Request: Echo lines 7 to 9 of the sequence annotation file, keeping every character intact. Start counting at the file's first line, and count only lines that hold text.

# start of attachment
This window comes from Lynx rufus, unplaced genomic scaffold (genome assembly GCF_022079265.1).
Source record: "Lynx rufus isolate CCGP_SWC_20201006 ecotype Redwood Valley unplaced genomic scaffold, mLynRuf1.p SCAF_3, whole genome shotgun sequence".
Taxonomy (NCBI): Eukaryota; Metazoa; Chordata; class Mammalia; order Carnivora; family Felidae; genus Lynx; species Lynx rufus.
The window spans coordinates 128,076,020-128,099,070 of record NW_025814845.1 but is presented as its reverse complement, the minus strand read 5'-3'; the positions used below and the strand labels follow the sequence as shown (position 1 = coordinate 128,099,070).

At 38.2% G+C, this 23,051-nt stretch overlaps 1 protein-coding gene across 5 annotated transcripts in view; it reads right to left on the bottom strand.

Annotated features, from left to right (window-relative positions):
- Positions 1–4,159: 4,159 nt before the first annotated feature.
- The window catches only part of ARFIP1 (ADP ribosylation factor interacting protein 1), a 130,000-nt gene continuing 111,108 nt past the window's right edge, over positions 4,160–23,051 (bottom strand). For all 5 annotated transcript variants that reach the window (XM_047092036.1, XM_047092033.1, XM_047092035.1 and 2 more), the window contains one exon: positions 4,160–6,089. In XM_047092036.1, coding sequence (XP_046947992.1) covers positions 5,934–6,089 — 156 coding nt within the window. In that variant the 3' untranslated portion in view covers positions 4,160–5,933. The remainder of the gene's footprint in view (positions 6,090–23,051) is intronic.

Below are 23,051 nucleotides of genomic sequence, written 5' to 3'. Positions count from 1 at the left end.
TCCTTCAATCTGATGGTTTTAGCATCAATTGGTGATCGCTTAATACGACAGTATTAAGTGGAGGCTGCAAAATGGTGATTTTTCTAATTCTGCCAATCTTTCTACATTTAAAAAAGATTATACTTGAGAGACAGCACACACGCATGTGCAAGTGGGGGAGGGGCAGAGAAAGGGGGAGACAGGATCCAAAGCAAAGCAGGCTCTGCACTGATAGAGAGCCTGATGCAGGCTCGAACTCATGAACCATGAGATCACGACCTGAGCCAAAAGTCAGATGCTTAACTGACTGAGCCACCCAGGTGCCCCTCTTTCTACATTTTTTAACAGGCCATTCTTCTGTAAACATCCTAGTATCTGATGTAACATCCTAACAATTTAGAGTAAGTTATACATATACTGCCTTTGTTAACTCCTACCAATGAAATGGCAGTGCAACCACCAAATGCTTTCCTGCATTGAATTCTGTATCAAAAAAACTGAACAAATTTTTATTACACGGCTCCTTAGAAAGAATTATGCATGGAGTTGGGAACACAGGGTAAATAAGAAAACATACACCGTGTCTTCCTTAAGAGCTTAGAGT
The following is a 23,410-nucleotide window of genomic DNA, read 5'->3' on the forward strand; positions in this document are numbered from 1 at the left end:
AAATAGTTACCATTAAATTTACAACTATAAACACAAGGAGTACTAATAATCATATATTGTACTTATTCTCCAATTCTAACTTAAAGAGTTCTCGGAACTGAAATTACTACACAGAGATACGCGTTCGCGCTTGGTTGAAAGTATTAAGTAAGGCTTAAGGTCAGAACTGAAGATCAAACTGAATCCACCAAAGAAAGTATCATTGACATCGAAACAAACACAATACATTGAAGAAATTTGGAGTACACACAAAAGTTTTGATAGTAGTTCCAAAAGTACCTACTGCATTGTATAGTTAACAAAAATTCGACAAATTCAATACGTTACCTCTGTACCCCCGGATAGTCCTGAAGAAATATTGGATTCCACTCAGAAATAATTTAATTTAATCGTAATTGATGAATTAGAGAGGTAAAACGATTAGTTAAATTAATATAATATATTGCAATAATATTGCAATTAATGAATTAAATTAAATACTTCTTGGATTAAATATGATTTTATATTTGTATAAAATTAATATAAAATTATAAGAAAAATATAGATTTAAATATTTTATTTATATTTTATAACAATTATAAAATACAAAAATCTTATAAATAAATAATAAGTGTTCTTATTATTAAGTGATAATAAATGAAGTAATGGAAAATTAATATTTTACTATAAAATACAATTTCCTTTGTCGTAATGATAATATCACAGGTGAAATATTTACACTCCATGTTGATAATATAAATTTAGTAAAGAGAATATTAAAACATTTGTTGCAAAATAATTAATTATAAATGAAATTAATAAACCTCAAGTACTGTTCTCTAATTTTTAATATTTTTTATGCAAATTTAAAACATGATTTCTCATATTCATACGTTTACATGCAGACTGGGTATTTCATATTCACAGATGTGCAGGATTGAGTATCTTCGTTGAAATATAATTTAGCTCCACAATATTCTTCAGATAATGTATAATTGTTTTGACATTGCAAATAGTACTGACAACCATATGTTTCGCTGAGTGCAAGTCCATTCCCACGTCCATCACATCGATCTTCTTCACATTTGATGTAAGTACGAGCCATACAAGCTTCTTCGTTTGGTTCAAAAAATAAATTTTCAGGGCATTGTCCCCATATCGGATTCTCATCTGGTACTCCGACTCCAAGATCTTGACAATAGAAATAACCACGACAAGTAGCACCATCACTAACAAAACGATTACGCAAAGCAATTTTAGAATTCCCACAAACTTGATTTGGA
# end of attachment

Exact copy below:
- Positions 1–4,159: 4,159 nt before the first annotated feature.
- The window catches only part of ARFIP1 (ADP ribosylation factor interacting protein 1), a 130,000-nt gene continuing 111,108 nt past the window's right edge, over positions 4,160–23,051 (bottom strand). For all 5 annotated transcript variants that reach the window (XM_047092036.1, XM_047092033.1, XM_047092035.1 and 2 more), the window contains one exon: positions 4,160–6,089. In XM_047092036.1, coding sequence (XP_046947992.1) covers positions 5,934–6,089 — 156 coding nt within the window. In that variant the 3' untranslated portion in view covers positions 4,160–5,933. The remainder of the gene's footprint in view (positions 6,090–23,051) is intronic.

Below are 23,051 nucleotides of genomic sequence, written 5' to 3'. Positions count from 1 at the left end.